Top starter Chris Tillman struggles in short outing

Baltimore Orioles starting pitcher Chris Tillman talks about putting the bullpen in a tough situation, by only pitching into the fifth inning. (Kevin Richardson/Baltimore Sun video)

When the Orioles and the Kansas City Royals each swept their opponents in the American League Division Series, there was no question which two pitchers would face off in Game 1 of the AL Championship Series.

Chris Tillman has been the Orioles' most consistently reliable starter for two years and, in his only outing versus the Royals this season, he recorded the first shutout of his career.


Kansas City countered with right-hander James Shields, whose nickname is "Big Game James," for goodness sake.

Both pitchers threw more than 200 innings in the regular season and posted ERAs under 3.40 (3.34 for Tillman; 3.21 for Shields). It was a classic pitching matchup for the postseason -- though Tillman tried to downplay it leading up to the game.

"I think, as a starting pitcher, my mindset is it's not me versus James, it's not me versus whoever," Tillman said during Thursday's news conference for the Game 1 starters. "It's me versus the Royals."

Still, both sides had who they wanted on the mound for Game 1.

And neither No. 1 starter factored into the decision. Tillman didn't even get through the fifth inning -- something he had done in his previous 22 starts, including last week's Game 1 victory against the Detroit Tigers.

"It's tough. I put my bullpen in a tough situation," Tillman said after the game. "It's tough to watch on my part. It's not good enough, got to be better."

The Orioles 26-year-old right-hander struggled with his location and was in trouble in every inning, allowing five runs, seven hits and two walks in 4 1/3 innings. He surrendered four runs in the third on a solo homer by Alcides Escobar and a three-run, broken-bat double by Alex Gordon that landed near the line in right field.

"I executed the pitch I wanted to," Tillman said. "He hit it to a spot of the field that no one in the game is going to catch that ball. You tip your cap, I guess. He put a pretty good swing on the ball and found a hole where we weren't."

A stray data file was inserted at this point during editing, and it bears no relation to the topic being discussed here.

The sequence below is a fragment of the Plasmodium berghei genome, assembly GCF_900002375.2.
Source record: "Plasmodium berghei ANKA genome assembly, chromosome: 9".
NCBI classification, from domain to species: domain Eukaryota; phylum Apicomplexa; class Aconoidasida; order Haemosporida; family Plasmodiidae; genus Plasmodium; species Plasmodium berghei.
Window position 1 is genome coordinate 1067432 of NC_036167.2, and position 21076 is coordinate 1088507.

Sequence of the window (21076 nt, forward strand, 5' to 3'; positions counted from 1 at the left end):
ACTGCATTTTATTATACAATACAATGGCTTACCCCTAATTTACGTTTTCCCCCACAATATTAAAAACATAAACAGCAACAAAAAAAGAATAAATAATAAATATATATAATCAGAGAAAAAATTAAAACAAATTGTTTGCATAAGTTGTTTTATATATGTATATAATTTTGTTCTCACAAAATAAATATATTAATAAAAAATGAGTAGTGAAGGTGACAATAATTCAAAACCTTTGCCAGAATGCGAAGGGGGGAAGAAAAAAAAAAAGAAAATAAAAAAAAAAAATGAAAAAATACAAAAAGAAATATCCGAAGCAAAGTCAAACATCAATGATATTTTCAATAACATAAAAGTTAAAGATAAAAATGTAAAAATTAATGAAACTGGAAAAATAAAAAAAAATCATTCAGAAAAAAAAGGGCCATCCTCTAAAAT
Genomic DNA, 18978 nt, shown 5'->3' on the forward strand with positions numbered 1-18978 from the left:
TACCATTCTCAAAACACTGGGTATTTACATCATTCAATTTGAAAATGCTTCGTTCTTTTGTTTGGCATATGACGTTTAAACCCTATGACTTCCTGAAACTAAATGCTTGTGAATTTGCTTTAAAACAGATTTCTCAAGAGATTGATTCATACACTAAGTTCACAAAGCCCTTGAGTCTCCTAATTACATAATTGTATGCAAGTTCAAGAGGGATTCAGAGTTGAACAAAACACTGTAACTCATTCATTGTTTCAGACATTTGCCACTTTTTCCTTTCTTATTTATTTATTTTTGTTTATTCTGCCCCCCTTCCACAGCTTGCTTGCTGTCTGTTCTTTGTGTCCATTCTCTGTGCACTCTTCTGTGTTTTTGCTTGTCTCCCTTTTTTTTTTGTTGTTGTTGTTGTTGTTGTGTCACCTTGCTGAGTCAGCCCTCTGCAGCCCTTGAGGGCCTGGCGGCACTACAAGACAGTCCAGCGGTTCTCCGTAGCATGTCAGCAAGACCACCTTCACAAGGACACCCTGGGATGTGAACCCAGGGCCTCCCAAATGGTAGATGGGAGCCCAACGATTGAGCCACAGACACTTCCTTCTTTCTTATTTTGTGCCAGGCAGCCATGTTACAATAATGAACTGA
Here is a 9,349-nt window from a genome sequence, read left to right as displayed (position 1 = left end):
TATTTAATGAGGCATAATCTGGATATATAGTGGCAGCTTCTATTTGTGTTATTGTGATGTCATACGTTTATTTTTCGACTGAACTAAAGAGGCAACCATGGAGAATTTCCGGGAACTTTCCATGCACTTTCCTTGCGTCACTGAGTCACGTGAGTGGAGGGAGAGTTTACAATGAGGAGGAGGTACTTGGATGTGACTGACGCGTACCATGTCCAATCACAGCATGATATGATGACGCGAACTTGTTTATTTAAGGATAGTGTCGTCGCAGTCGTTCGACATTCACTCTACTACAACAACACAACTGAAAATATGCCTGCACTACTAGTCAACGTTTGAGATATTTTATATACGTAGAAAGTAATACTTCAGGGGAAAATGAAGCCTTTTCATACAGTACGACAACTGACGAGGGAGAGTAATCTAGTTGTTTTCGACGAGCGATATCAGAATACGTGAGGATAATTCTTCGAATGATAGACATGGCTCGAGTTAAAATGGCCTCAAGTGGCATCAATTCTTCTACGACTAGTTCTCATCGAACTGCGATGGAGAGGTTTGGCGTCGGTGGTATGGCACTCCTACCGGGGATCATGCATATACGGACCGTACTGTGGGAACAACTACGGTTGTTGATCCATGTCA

Tillman was chased with one out in the fifth, leaving a runner on third base that ultimately scored on a sacrifice fly by Billy Butler. It was the first time since June 5 in Texas that Tillman had allowed five runs in an outing. He has now given up three home runs and seven runs in 9 1/3 innings in his two postseason starts (6.75 ERA).

The good news for Tillman and the Orioles is that Shields wasn't any better. He did last five innings, but gave up four runs and 10 hits. He pitched out of jams, but couldn't hold a four-run lead, allowing the Orioles to storm back in a three-run fifth to close the gap to 5-4. The big hit was a two-run single to right field by Ryan Flaherty.

"I felt I made a lot of good pitches today, they were just kind of finding holes, a couple jam-shots here and there," Shields said. "They got a couple hits when they needed to."

Shields, who earned his catchy moniker during the 2008 playoffs, has not exactly excelled in the postseason recently. His only quality start in five postseason outings since 2008 came in Sunday's clincher when he allowed just two runs in six innings for the victory against the heavily favored Los Angeles Angels. Otherwise, he has been pretty pedestrian.

After Friday's start, Shields now has a 5.19 ERA in nine postseason games, allowing 29 runs in 50 1/3 innings pitched.

He left with the lead, but the Orioles tied it in the sixth on an infield single, making sure the two starting pitchers would be footnotes in a nail-biting Game 1.